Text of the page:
Chronic pain constitutes a significant disease burden globally and accounts for a substantial portion of healthcare spending. The COVID-19 pandemic contributed to an increase in this burden as patients presented with musculoskeletal or neuropathic pain after contracting COVID-19 or had their chronic pain [...] Read more.
Chronic pain constitutes a significant disease burden globally and accounts for a substantial portion of healthcare spending. The COVID-19 pandemic contributed to an increase in this burden as patients presented with musculoskeletal or neuropathic pain after contracting COVID-19 or had their chronic pain symptoms exacerbated by the virus. This extensive literature review analyzes the epidemiology of pain pre-pandemic, the costs associated with the COVID-19 pandemic, the impact of the virus on the body, mechanisms of pain, management of chronic pain post-pandemic, and potential treatment options available for people living with chronic pain who have had or are currently infected with COVID-19. Full article
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Other

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18 pages, 846 KiB  
Systematic Review
Post-Acute COVID-19 Joint Pain and New Onset of Rheumatic Musculoskeletal Diseases: A Systematic Review
by Jacopo Ciaffi, Elena Vanni, Luana Mancarella, Veronica Brusi, Lucia Lisi, Federica Pignatti, Susanna Naldi, Elisa Assirelli, Simona Neri, Massimo Reta, Cesare Faldini and Francesco Ursini
Diagnostics 2023, 13(11), 1850; https://doi.org/10.3390/diagnostics13111850 - 25 May 2023
Cited by 7 | Viewed by 2909
Abstract
As the number of reports of post-acute COVID-19 musculoskeletal manifestations is rapidly rising, it is important to summarize the current available literature in order to shed light on this new and not fully understood phenomenon. Therefore, we conducted a systematic review to provide [...] Read more.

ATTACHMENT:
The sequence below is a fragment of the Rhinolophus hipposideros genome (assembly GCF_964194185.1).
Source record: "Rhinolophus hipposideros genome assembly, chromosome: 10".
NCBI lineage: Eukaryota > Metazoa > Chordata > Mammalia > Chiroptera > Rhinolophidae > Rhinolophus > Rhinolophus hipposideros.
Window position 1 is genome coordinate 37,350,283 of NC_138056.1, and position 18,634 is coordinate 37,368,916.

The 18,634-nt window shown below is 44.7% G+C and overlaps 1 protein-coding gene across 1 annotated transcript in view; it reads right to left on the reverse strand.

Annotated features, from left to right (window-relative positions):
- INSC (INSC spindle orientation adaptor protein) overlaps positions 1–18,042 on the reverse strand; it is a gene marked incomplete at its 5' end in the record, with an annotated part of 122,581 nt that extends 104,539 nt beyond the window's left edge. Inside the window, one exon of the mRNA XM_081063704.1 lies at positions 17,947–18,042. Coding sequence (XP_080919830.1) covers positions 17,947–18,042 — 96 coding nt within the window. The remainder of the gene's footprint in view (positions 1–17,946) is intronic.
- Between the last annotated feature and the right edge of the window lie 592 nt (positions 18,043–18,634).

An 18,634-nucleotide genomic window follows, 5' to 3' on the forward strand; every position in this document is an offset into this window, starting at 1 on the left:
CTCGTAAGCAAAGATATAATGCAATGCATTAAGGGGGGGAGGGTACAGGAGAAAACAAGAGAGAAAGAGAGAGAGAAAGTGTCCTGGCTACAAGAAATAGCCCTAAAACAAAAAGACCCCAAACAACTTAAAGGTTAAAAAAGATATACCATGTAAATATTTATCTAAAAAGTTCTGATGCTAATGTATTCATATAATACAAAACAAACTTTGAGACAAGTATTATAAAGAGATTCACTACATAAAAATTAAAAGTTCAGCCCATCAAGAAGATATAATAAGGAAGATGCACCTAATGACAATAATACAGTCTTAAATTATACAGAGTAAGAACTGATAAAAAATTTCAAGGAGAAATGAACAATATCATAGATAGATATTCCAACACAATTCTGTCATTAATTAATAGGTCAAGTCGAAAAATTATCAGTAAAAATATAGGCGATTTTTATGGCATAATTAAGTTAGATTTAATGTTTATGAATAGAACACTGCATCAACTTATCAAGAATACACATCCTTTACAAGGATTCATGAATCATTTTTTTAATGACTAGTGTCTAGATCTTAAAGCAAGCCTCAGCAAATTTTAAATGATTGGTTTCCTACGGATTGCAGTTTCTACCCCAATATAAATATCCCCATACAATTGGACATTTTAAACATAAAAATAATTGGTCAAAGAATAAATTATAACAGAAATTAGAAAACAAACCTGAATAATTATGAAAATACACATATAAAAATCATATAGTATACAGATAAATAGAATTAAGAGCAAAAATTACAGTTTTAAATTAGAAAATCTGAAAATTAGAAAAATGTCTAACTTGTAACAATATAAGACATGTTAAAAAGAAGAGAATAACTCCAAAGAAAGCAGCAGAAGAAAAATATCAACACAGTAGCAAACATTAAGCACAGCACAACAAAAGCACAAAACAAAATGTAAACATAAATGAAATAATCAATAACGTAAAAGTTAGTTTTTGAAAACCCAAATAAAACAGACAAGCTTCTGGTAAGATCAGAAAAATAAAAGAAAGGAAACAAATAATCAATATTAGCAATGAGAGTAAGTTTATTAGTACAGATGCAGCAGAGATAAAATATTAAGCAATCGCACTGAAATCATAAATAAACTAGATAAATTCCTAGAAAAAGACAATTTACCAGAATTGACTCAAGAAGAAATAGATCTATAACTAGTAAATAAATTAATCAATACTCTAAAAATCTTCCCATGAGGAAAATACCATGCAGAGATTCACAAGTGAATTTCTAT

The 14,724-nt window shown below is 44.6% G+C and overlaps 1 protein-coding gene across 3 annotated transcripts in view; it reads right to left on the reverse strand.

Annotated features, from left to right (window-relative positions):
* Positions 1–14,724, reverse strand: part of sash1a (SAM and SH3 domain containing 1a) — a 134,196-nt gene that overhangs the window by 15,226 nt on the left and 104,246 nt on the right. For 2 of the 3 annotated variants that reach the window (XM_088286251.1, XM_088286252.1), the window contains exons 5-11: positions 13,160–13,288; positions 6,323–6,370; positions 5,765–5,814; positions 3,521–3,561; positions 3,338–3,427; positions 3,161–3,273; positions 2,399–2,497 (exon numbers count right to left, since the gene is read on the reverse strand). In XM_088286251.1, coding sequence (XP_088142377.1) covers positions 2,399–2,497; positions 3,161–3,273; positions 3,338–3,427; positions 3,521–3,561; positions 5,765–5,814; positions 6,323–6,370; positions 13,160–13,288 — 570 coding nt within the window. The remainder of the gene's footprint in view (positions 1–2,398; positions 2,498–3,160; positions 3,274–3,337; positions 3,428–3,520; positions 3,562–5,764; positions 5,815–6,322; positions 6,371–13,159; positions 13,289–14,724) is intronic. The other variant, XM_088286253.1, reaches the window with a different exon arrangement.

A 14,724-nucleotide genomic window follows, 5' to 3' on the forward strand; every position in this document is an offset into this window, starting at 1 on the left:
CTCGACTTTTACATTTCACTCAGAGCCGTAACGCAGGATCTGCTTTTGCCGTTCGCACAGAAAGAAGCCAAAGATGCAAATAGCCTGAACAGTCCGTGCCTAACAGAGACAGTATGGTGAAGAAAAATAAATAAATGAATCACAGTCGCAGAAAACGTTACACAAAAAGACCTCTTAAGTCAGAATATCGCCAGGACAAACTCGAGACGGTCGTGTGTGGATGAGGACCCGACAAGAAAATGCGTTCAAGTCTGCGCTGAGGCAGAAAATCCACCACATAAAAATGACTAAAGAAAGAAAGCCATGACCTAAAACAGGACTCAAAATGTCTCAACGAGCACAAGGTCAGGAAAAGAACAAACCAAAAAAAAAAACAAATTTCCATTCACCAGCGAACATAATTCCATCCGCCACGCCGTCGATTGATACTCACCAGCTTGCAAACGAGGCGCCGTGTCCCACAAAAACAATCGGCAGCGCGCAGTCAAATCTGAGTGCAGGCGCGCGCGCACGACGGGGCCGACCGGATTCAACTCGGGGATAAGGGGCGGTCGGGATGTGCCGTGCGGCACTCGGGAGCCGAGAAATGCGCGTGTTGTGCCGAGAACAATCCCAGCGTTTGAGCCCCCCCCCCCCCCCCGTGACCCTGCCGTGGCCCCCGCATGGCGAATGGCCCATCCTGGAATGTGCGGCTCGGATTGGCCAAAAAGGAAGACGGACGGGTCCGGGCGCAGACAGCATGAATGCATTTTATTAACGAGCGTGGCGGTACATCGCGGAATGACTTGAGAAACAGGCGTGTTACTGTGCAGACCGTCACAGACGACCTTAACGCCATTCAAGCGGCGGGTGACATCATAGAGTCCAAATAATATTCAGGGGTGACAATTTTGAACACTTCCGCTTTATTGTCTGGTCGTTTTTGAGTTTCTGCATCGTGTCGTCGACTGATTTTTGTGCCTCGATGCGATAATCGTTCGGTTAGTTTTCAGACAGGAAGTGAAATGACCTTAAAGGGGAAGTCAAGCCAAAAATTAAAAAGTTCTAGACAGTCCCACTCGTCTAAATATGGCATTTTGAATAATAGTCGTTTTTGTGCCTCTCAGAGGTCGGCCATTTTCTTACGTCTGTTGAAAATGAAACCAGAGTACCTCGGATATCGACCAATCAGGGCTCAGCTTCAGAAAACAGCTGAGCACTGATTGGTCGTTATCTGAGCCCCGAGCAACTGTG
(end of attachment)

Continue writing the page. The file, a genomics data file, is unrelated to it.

As the number of reports of post-acute COVID-19 musculoskeletal manifestations is rapidly rising, it is important to summarize the current available literature in order to shed light on this new and not fully understood phenomenon. Therefore, we conducted a systematic review to provide an updated picture of post-acute COVID-19 musculoskeletal manifestations of potential rheumatological interest, with a particular focus on joint pain, new onset of rheumatic musculoskeletal diseases and presence of autoantibodies related to inflammatory arthritis such as rheumatoid factor and anti-citrullinated protein antibodies. We included 54 original papers in our systematic review. The prevalence of arthralgia was found to range from 2% to 65% within a time frame varying from 4 weeks to 12 months after acute SARS-CoV-2 infection. Inflammatory arthritis was also reported with various clinical phenotypes such as symmetrical polyarthritis with RA-like pattern similar to other prototypical viral arthritis, polymyalgia-like symptoms, or acute monoarthritis and oligoarthritis of large joints resembling reactive arthritis. Moreover, high figures of post-COVID-19 patients fulfilling the classification criteria for fibromyalgia were found, ranging from 31% to 40%. Finally, the available literature about prevalence of rheumatoid factor and anti-citrullinated protein antibodies was largely inconsistent. In conclusion, manifestations of rheumatological interest such as joint pain, new-onset inflammatory arthritis and fibromyalgia are frequently reported after COVID-19, highlighting the potential role of SARS-CoV-2 as a trigger for the development of autoimmune conditions and rheumatic musculoskeletal diseases. Full article